In Czech it’s a Koláč (sounds like kolarch). More than one koláč is called koláče (sounds like kolar-chay). When Czech immigrants started arriving in the USA in the 1870s they brought it with them.
It takes it’s name from the Czech word “Kola” which translates as “Wheels”. Czech koláče are defined as being a circular pastry with a non-meat filling. Once upon a time it was a special cake reserved for special occasions like a wedding but nowadays it’s more of a fruity snack or part of a quick breakfast.
What Fillings do Prague Koláče Have?
For this it’s worth learning a bit of the language to understand the popular Czech Koláče fillings (naplni):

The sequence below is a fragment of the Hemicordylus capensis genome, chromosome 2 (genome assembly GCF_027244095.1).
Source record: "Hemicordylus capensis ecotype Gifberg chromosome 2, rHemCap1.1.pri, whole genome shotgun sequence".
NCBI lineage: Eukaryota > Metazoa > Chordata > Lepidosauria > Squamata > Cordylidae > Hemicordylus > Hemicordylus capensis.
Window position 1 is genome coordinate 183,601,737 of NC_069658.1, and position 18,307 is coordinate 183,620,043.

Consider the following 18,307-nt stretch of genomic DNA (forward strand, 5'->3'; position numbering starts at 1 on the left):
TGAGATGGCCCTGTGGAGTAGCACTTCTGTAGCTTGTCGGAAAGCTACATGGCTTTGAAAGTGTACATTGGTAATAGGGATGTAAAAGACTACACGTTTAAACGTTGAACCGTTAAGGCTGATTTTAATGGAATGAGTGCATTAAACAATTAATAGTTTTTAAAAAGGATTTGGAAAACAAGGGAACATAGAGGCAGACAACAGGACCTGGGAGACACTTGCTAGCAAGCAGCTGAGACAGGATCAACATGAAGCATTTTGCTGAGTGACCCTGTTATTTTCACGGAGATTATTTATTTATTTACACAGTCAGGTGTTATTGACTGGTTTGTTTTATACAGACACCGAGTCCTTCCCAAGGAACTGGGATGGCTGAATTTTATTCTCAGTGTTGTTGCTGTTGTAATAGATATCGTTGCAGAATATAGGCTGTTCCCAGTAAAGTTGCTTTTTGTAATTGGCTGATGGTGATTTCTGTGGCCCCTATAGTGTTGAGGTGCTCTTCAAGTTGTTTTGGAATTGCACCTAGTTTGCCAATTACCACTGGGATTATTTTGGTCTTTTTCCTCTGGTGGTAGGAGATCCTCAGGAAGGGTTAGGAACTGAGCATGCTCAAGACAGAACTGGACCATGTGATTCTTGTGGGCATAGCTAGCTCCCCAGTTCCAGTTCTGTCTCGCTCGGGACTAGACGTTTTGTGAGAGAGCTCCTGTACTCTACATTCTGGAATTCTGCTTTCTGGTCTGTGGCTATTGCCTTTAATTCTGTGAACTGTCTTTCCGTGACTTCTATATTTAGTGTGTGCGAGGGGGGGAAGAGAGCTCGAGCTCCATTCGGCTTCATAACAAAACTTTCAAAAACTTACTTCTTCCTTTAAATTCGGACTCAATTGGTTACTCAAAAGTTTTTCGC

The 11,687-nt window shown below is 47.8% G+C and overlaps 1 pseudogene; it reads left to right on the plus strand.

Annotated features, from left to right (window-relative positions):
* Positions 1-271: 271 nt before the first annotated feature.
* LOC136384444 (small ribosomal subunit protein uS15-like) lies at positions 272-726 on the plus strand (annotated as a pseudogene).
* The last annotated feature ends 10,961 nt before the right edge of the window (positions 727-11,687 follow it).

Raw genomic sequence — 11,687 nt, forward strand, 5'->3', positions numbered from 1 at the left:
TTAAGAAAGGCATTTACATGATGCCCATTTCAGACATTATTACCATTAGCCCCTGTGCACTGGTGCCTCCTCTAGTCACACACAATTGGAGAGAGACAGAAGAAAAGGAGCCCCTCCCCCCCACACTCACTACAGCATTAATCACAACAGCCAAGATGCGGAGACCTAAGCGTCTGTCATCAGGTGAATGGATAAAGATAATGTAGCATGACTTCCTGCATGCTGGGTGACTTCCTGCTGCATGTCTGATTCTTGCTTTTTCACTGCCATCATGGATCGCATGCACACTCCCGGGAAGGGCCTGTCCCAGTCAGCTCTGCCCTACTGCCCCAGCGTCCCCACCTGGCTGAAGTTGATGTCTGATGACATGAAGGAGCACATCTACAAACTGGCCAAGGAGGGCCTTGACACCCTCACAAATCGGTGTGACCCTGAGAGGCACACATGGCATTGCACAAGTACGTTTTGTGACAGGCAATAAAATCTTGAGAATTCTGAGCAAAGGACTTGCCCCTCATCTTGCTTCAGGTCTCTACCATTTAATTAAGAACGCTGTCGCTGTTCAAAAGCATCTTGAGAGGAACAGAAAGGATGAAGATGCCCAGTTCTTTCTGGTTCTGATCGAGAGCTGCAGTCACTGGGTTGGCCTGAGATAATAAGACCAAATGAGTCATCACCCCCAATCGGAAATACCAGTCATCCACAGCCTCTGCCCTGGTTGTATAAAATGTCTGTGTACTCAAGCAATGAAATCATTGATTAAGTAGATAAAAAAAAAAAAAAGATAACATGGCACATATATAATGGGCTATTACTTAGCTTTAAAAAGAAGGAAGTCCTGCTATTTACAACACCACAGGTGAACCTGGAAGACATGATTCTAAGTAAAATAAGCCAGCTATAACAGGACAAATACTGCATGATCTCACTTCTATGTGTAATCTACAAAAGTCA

Jahoda – Strawberry
Hruška – Pear
Merunka – Apricot
Jablečna – Apple
Malinova – Raspberry
Svestka – Plum
Trešen or Višen – Cherry
Broskve – Peach
Tvaroh – Curd or Cottage Cheese
Mak – Poppy Seeds
Puding – Vanilla Cream
Where to Buy Prague Koláče
I think the best place to buy them is at a regular bakery or what we call a Pekařštvi. In the picture above you’ll see a regular selection. The majority are the smaller version with some larger variations. The price range should be between CZK10 and CZK20.
So if you are out looking for a cheap but tasty breakfast you’ll find that Czech Koláče and a coffee would come to not more than CZK60 (that’s £2 or U$3). At a bakery you’ll be asked “Sebou” (takeaway) or “Tady” (eat-in). Eat-in doesn’t mean sitting down, it just means you stand at a tall table and it may be that you get the cakes on a plate rather than in a bag. In this case you are expected to clear when finishing and put any rubbish in the bin provided.